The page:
In an interview with Entertainment Weekly, Fringe showrunners Jeff Pinkner and J.H. Wyman tackled more Season 3 finale questions and offered a few clues as to what Season 4 might hold.
Head past the jump for the quotables. (mild Season 4 spoilers).
ENTERTAINMENT WEEKLY: The finale was filled with glimpses of the Fringe future – or possible Fringe future — from a mysterious, maybe tragic event in Detroit to whatever happened Broyles’ eye. How invested should we be in that version of 2026? Should we be keeping these bits in mind moving forward, or were they just fun ways to flesh out the episode’s possible future?
J.H. WYMAN: It’s both. We loved the idea of going into the future and back again, because it allowed us to inform the present of the show with some thematic elements. So if we feel that we need an element of that future to enhance the drama in the present, we’re going to tell that story. Going forward, that glimpse of the future will be part of the tapestry of Fringe, but don’t expect to [go] there a lot. But what we know now — and this is the important part — is that our world is going to break down. That’s what’s waiting for us. I think the fans should be like: “That’s not a future we should be interested in getting to.”
JEFF PINKNER: To further that, one of the things we love to play with is the notion of choice versus fate/synchronicity. Clearly, what Peter did at the end of that episode is that he fundamentally changed the future. Our team is [now] on a separate path. It is unlikely that we’ll get to that specific outcome in 2026. But are events like what happened in Detroit inevitable in any version of the future? TBD.
WYMAN: And we do want people to invest in those questions. We know what happened in Detroit. We know how Broyles lost his eye.
At the end of the finale, we were left to believe that Peter’s consciousness came back to the 2011 present and that he made a different choice than the one that led to the 2026 future. It also appeared that his new choice affected all of history — past, present, and future. He may have even eradicated himself from existence. Can you shed any light on how we should be thinking about the ramifications of all this? Should we be debating tricky concepts like Grandfather Paradox and how they may be relevant to the story?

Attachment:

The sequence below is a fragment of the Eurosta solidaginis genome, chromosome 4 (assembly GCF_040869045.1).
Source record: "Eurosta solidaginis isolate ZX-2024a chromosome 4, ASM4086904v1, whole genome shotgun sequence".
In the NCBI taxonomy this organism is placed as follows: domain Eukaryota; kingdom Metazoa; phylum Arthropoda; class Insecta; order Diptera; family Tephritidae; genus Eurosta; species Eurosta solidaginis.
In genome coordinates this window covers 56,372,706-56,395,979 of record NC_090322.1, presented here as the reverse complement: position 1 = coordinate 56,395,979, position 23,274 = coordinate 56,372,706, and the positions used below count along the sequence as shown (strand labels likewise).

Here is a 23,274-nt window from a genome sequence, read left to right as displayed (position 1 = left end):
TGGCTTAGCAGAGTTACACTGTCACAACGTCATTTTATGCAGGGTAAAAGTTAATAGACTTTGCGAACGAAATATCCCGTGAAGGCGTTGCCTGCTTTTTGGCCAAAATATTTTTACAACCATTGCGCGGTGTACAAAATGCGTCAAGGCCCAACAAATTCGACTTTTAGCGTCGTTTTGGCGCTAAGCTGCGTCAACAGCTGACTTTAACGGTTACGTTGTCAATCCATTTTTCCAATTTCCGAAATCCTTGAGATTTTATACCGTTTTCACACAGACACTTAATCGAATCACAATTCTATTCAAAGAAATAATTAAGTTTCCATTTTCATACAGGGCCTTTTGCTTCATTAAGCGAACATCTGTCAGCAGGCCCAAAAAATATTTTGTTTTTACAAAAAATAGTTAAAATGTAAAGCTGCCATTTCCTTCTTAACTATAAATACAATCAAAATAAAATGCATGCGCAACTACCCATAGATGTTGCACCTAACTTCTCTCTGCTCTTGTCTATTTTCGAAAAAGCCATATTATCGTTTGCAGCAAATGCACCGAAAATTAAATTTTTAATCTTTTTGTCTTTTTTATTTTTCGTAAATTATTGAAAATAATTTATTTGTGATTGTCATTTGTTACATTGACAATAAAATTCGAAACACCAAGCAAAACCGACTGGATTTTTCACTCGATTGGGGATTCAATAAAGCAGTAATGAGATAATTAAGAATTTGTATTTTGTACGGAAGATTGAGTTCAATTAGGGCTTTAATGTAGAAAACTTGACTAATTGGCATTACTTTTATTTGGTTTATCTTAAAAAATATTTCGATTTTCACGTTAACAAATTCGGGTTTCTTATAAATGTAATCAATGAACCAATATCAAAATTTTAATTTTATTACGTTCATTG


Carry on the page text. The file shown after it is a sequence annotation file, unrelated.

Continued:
PINKNER: Absolutely. The most telling part — the most meaningful part — as it relates to Peter is when Walter in the future looked at him and said: “Bringing your consciousness forward in time will have consequences.” And there was a very meaningful, pregnant look between Walter and Peter. Much of the season was about Walter getting comfortable with the notion that he may really have to sacrifice Peter to undo all the damage he has done to the universe. He wasn’t ultimately faced with that choice until 2026. That’s what that choice was supposed to represent.
EW: Is William Bell (Leonard Nimoy) gone for good?
PINKNER: TBD for sure.
WYMAN: For sure.
In the episode “Lysergic Acid Diethylamide,“ our heroes saw a mysterious, menacing man aboard a blimp. Later, Olivia declared that this man would one day kill her. Are we ever going to return to Blimp Guy and that idea?
PINKNER: It’s definitely still in play. Without being too spoilery, there are things you think you have time to explore in any given season, but don’t. But yes, we are very interested in that moment and the implications of that.
WYMAN: A lot of people are wondering: “How did she know he will kill her?” We have an answer for that.
EW: What was the significance of Future Olivia’s fiery water burial?
PINKNER: The idea there was that based on deteriorating conditions of the world at that time, bodies are buried at sea or burned.
The opening credit sequence included a new black and silver color scheme and several new words, like “HOPE” “WATER” and “BIOSUSPENSION.” How were those words pertinent to the season finale?
WYMAN: They weren’t so much pertinent to the finale but for the introduction of the future of the show. In the past, we used words in the credit sequence as signposts for the episode. But this is a new paradigm.
You can find the entire interview at EW.